North Korea was the first country to close its borders in January 2020, and has imposed strict prevention measures, seeing the pandemic as a matter of national survival.
The parade also featured detachments from the railways ministry, Air Koryo and the Hungnam Fertilizer Complex, KCNA said.
Images showed rifle-carrying students and mechanised paramilitary units, none of whom were wearing masks, marching in the central square.
Some conventional weapons were also on display, including multiple rocket launchers and tractors carrying anti-tank missiles.
But no ballistic missiles were seen or mentioned in the reports, and Kim did not deliver any speech, unlike last October when he boasted of the country’s nuclear capabilities and showcased previously unseen intercontinental ballistic missiles during a pre-dawn military parade.
It was the first time since 2013 that North Korea staged a parade with the 5.7 million strong Worker-Peasant Red Guards, launched as reserve forces after the exit of Chinese forces who fought for the North in the 1950-53 Korean War.
The parade also featured detachments from the railways ministry, Air Koryo and the Hungnam Fertilizer Complex, KCNA news agency said. Pictured: Soldiers perform in the parade
Pictured: Military personnel take place in the parade overnight on Wednesday, in front of huge crowds of mostly maskless onlookers
Kim (centre), who almost always wears a Mao suit at official functions, was dressed in a Western-style suit and tie and did not deliver a speech at the event
The biggest weapons on display were small artillery pieces dragged by tractors, with KCNA saying they were driven by co-operative farm workers ‘to pound the aggressors and their vassal forces with annihilating firepower in case of emergency’.
And instead of the giant missiles – whether real or models – that are the usual climax to a military parade, the last unit to enter the square was the public security forces’ fire brigade.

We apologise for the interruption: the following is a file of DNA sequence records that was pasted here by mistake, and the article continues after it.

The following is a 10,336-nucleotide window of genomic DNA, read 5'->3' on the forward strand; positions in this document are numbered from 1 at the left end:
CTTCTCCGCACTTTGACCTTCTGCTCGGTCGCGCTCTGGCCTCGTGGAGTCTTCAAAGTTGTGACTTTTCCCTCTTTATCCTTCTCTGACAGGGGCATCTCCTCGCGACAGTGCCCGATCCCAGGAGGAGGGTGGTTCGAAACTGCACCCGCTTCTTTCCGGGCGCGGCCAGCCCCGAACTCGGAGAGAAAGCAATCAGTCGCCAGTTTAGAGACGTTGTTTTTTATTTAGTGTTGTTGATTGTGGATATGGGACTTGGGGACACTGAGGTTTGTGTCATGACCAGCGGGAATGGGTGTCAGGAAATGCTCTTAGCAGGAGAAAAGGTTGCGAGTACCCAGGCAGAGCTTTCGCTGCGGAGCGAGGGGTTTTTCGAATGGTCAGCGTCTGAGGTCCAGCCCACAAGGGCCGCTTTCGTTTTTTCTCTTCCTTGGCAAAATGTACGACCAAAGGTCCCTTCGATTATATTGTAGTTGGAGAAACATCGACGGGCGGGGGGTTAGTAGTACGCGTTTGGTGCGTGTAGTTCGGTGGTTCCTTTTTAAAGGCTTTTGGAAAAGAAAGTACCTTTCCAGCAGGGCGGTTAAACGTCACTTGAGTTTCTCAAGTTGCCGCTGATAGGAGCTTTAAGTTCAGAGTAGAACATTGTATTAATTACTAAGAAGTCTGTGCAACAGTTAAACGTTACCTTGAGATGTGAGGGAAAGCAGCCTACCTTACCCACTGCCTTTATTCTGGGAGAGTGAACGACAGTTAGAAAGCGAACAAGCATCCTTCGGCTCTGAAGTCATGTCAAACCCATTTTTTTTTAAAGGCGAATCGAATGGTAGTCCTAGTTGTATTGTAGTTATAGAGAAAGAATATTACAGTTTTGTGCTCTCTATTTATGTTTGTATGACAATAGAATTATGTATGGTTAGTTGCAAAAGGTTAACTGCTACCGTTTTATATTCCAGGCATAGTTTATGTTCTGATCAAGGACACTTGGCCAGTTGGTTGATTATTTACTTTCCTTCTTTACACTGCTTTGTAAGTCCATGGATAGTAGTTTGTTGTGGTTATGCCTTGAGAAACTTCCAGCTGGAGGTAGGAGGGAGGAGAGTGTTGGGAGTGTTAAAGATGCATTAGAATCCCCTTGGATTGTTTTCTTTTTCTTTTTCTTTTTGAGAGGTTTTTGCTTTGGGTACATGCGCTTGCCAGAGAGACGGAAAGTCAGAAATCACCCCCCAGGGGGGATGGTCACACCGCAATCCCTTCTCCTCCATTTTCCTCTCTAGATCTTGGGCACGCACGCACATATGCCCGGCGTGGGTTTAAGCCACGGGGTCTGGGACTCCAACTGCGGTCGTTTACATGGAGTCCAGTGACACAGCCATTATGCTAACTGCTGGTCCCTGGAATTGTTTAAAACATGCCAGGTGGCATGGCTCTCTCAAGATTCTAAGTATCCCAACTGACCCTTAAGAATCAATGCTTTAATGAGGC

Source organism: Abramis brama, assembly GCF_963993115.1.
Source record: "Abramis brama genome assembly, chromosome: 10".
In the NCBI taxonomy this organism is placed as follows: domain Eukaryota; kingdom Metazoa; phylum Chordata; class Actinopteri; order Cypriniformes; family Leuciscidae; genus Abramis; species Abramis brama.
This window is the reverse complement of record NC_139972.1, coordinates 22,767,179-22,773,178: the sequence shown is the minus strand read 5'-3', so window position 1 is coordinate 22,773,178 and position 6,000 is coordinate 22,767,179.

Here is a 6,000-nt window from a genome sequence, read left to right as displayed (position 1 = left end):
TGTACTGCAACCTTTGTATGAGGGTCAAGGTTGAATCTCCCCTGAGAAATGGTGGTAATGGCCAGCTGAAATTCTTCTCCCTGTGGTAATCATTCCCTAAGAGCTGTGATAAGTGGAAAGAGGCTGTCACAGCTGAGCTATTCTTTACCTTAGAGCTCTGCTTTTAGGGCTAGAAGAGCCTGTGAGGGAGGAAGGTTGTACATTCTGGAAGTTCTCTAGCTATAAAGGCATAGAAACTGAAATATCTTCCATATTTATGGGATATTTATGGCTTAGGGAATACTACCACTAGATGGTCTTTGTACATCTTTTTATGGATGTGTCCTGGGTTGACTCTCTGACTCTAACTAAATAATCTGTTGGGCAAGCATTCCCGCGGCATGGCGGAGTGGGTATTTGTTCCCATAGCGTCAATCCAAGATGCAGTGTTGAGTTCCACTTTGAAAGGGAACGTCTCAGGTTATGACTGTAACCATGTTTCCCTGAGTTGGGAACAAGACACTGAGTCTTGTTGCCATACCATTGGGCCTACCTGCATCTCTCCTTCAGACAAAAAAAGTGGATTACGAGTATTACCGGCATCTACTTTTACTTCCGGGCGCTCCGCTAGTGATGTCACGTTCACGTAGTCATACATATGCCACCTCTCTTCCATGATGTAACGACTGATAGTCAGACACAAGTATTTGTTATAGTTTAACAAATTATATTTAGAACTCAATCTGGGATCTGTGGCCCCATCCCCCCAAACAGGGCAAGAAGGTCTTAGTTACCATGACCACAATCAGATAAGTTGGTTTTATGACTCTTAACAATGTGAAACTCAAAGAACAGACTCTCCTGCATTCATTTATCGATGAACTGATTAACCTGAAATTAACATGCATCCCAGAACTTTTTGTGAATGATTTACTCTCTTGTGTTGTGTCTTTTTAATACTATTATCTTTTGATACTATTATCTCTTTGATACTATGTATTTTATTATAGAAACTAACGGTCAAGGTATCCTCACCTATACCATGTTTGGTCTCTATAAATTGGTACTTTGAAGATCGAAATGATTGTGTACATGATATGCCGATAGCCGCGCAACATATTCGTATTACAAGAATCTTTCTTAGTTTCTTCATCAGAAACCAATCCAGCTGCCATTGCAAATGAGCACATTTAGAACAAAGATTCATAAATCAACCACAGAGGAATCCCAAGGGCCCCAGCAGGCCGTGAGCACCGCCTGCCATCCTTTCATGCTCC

Yang Moo-jin, a professor at the University of North Korean Studies in Seoul, said the perceived absence of strategic weapons and the focus on public security forces showed Kim is focused on domestic issues such as Covid-19 and the economy.
‘The parade seems to be strictly designed as a domestic festival aimed at promoting national unity and solidarity of the regime,’ Yang said.
‘There were no nuclear weapons and Kim didn’t give a message while being there, which could be meant to keep the event low-key and leave room for manoeuvre for future talks with the United States and South Korea.’
Pictured: People in Seoul watch North Korean leader Kim Jong Un waving to crowds at a parade in Pyongyang
Ecstatic crowds waving the North Korean flag cheer as Kim (centre on balcony) waves during the parade
Parades in North Korea often feature ballistic missiles and are seen as being a show of military strength intended to catch the attention of international
Experts say Wednesday’s event ‘seems to be strictly designed as a domestic festival aimed at promoting national unity and solidarity of the regime’
A North Korea expert said the absence of nuclear weapons or a speech by Kim ‘could be meant to keep the event low-key and leave room for manoeuvre for future talks with the United States and South Korea’
Talks aimed at persuading North Korea to give up its nuclear weapons and ballistic missile arsenals have stalled since 2019.
U.S. President Joe Biden’s administration has said it will explore diplomacy to achieve North Korean denuclearisation, but has shown no willingness to meet North Korean demands for an easing of sanctions.